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Has The Institutional Money Lost Faith In The Fed?

When a trader or investor looks back at the past ten years of the market action they must wonder what really went wrong. Many investors are now calling the past 10 years the lost decade in the stock market. In 2000, the Dow Jones Industrial Average traded as high as 11,750.00. In 2007, the Dow Jones Industrial Average reached a top at 14,198.00. On the surface it looks as if the market recovered from the 2000 top which marked the tech and dot com bubble. However, the S&P 500 and the NASDAQ never made new highs the way the Dow Jones Industrial Average did. Please realize that the Dow Jones Industrial Average traded higher by 20 percent in 2007 from the 2000 high. The S&P 500 high in 2000 was 1552.00. The high in 2007 for the S&P 500 was 1576.00. This is a gain of just over 1.0 percent. The NASDAQ topped out in 2000 at 5132.00 and in 2007 the top was 2861.00. This index was actually lower by over 40.0 percent from the 2000 high. Today the Dow Jones Industrial Average is trading around the 10,000.00 level, the S&P 500 is around the 1050.00 area, and the NASDAQ Composite is trading around 2115.00. Now we can easily make the case for the lost decade after looking at these numbers.

In March 2009, the market indexes found an important low from the 2007 top. The S&P 500 traded as low as 666.79 on March 6th, 2009. Since that time the U.S. Treasury and the Federal Reserve Bank(U.S. central bank) coordinated a massive global stimulus plan to help inflate the global markets back to health. To their credit the methods have inflated the markets sharply higher. In April 2010, the Dow Jones Industrial Average traded as high as 11,258.00, and the S&P 500 traded as high as 1219.80. Everyone will have to admit the rally from the March 2009 lows was beyond impressive. However, can the market be inflated forever by money creation? Certainly, it is more complex than that, however, this is really what is going on. Is it sustainable?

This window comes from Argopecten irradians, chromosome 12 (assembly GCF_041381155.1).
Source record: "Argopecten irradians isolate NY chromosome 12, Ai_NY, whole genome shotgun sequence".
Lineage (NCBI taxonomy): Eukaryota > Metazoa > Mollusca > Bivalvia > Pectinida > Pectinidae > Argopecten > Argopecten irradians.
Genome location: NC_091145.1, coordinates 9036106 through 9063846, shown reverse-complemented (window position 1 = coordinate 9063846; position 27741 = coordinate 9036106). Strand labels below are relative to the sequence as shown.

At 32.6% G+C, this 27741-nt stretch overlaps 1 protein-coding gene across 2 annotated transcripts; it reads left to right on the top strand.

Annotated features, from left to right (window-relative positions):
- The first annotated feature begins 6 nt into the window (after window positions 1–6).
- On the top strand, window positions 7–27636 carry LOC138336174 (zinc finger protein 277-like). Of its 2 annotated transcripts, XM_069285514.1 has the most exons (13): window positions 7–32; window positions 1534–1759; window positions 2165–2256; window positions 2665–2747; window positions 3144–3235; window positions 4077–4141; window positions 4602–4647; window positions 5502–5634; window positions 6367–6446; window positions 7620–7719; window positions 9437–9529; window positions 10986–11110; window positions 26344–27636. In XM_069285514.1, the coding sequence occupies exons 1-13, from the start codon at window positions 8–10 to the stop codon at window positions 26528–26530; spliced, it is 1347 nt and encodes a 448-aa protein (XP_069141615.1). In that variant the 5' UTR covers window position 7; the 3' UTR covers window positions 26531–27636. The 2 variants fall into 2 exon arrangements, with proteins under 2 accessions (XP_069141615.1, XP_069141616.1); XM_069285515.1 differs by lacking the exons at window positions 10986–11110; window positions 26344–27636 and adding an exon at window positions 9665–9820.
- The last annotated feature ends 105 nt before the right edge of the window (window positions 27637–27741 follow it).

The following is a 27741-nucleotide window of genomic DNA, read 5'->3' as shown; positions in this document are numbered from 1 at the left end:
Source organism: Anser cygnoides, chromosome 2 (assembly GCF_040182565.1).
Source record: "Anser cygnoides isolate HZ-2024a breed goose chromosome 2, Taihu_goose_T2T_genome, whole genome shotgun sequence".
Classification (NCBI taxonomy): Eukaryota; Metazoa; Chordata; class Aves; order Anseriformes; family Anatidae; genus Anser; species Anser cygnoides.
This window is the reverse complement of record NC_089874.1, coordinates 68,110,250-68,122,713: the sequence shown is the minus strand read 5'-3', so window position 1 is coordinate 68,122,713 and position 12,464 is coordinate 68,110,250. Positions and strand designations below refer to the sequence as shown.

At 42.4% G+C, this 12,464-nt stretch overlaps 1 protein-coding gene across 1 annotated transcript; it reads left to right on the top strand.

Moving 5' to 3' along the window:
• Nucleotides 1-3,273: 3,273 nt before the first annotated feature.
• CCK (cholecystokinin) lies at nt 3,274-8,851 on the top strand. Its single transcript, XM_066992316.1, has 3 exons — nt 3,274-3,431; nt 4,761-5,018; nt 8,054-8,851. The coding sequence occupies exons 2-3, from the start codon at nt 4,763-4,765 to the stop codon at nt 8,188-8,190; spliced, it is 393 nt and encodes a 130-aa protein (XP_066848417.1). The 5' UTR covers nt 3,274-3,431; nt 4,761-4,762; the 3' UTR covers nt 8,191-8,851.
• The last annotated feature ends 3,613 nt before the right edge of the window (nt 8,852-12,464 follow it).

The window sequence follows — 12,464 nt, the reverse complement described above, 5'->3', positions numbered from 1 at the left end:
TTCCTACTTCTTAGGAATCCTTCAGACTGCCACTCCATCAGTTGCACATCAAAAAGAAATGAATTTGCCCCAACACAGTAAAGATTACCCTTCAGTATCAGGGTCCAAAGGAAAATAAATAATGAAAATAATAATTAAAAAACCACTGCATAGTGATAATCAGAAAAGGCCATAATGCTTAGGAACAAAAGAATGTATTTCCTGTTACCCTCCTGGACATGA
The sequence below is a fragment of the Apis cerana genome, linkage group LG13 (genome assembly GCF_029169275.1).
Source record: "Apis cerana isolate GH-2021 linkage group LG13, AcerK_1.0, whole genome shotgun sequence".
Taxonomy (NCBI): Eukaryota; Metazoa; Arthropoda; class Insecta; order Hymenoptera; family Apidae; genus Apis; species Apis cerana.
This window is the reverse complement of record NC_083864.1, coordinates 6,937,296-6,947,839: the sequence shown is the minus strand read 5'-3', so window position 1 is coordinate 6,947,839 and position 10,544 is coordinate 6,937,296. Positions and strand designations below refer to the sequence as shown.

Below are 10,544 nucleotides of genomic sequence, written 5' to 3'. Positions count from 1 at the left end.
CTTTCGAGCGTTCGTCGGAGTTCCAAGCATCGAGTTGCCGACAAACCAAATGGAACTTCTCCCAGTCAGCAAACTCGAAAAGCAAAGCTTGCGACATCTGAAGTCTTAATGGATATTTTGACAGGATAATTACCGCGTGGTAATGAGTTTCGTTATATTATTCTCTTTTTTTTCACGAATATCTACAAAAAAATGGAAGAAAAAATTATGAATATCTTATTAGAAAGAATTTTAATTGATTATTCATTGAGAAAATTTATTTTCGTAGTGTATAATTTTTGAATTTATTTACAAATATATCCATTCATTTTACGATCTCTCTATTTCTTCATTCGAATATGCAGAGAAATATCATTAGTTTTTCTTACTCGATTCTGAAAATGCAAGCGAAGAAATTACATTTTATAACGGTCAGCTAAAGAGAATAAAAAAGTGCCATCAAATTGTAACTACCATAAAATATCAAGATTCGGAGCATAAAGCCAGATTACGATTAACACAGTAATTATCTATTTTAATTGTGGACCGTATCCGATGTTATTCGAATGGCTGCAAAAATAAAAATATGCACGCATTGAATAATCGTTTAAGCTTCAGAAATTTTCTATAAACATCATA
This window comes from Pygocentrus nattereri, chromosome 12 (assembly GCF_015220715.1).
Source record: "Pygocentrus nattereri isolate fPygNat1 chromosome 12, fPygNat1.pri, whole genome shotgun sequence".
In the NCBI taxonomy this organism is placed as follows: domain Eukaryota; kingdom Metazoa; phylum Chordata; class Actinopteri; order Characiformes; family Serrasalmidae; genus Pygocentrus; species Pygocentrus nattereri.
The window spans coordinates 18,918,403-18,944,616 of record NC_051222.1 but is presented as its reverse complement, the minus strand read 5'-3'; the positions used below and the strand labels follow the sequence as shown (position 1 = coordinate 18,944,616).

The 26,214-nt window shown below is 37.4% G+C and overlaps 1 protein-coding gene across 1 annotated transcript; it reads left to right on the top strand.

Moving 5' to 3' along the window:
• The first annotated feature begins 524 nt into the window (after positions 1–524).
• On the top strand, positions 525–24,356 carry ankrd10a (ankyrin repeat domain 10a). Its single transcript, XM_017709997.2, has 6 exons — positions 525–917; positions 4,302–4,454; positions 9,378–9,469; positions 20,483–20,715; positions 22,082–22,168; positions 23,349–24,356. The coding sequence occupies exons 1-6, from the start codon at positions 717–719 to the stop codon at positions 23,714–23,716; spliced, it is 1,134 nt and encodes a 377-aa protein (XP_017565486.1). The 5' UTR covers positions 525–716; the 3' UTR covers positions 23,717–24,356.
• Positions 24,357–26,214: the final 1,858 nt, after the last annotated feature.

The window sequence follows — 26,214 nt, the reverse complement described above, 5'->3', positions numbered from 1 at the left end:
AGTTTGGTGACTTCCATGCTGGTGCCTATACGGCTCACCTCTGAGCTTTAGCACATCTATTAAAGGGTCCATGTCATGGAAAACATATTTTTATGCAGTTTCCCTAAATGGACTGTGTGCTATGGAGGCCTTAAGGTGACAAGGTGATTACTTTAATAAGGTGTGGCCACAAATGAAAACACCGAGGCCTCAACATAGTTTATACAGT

It seems that the institutional money that would never bet against the Federal Reserve Bank has now lost faith in there ability going forward. The reason that I say this is because the bond market is telling us that. Many talking heads in the media keep calling the bond market a bubble, however, that may not be the case. Money has to go somewhere and if it is not going into stocks it will usually go into bonds. Simply put it is the institutional money that moves the markets. It is not the man or woman at home trading 100 shares in his on-line account that is moving the indexes. It is the institutional money that controls everything in the stock market. Yields are telling us a different picture at this time. Please understand that yields could bounce at anytime if money comes out of bonds. However, why are bonds so high right now? Things are not that bad, are they? In any case, the big money remains in bonds and until they move out and put money into stocks we can expect more lackluster action in stocks. There will be bounces along the way as there always are. However, the bond market is the driving force right now. We shall see what the Federal Reserve has up their sleeve in the future. Everyone knows that they always have something that they will try. As for now it looks as if the institutional money has lost faith in the Fed.





Nicholas Santiago
Chief Market Strategist
InTheMoneyStocks.com